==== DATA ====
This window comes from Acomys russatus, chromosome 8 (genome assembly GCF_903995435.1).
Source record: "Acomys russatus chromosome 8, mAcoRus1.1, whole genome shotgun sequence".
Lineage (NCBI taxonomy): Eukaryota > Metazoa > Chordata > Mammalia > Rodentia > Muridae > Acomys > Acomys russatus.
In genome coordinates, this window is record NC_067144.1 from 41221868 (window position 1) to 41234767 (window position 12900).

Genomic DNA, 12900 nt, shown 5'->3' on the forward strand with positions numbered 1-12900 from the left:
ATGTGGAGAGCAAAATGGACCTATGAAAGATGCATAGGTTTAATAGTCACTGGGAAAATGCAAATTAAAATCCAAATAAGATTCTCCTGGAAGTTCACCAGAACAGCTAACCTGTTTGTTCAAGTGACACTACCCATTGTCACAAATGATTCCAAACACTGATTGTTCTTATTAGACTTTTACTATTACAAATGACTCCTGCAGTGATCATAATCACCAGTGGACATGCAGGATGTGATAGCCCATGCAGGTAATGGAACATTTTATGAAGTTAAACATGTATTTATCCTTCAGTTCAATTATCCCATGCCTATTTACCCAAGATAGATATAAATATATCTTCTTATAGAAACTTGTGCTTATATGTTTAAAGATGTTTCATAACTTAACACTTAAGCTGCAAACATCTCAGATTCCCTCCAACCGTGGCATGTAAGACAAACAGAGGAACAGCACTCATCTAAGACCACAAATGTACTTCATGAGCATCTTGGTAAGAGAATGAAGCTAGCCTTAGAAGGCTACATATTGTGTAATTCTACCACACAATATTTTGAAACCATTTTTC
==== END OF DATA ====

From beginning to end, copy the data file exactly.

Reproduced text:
This window comes from Acomys russatus, chromosome 8 (genome assembly GCF_903995435.1).
Source record: "Acomys russatus chromosome 8, mAcoRus1.1, whole genome shotgun sequence".
Lineage (NCBI taxonomy): Eukaryota > Metazoa > Chordata > Mammalia > Rodentia > Muridae > Acomys > Acomys russatus.
In genome coordinates, this window is record NC_067144.1 from 41221868 (window position 1) to 41234767 (window position 12900).

Genomic DNA, 12900 nt, shown 5'->3' on the forward strand with positions numbered 1-12900 from the left:
ATGTGGAGAGCAAAATGGACCTATGAAAGATGCATAGGTTTAATAGTCACTGGGAAAATGCAAATTAAAATCCAAATAAGATTCTCCTGGAAGTTCACCAGAACAGCTAACCTGTTTGTTCAAGTGACACTACCCATTGTCACAAATGATTCCAAACACTGATTGTTCTTATTAGACTTTTACTATTACAAATGACTCCTGCAGTGATCATAATCACCAGTGGACATGCAGGATGTGATAGCCCATGCAGGTAATGGAACATTTTATGAAGTTAAACATGTATTTATCCTTCAGTTCAATTATCCCATGCCTATTTACCCAAGATAGATATAAATATATCTTCTTATAGAAACTTGTGCTTATATGTTTAAAGATGTTTCATAACTTAACACTTAAGCTGCAAACATCTCAGATTCCCTCCAACCGTGGCATGTAAGACAAACAGAGGAACAGCACTCATCTAAGACCACAAATGTACTTCATGAGCATCTTGGTAAGAGAATGAAGCTAGCCTTAGAAGGCTACATATTGTGTAATTCTACCACACAATATTTTGAAACCATTTTTC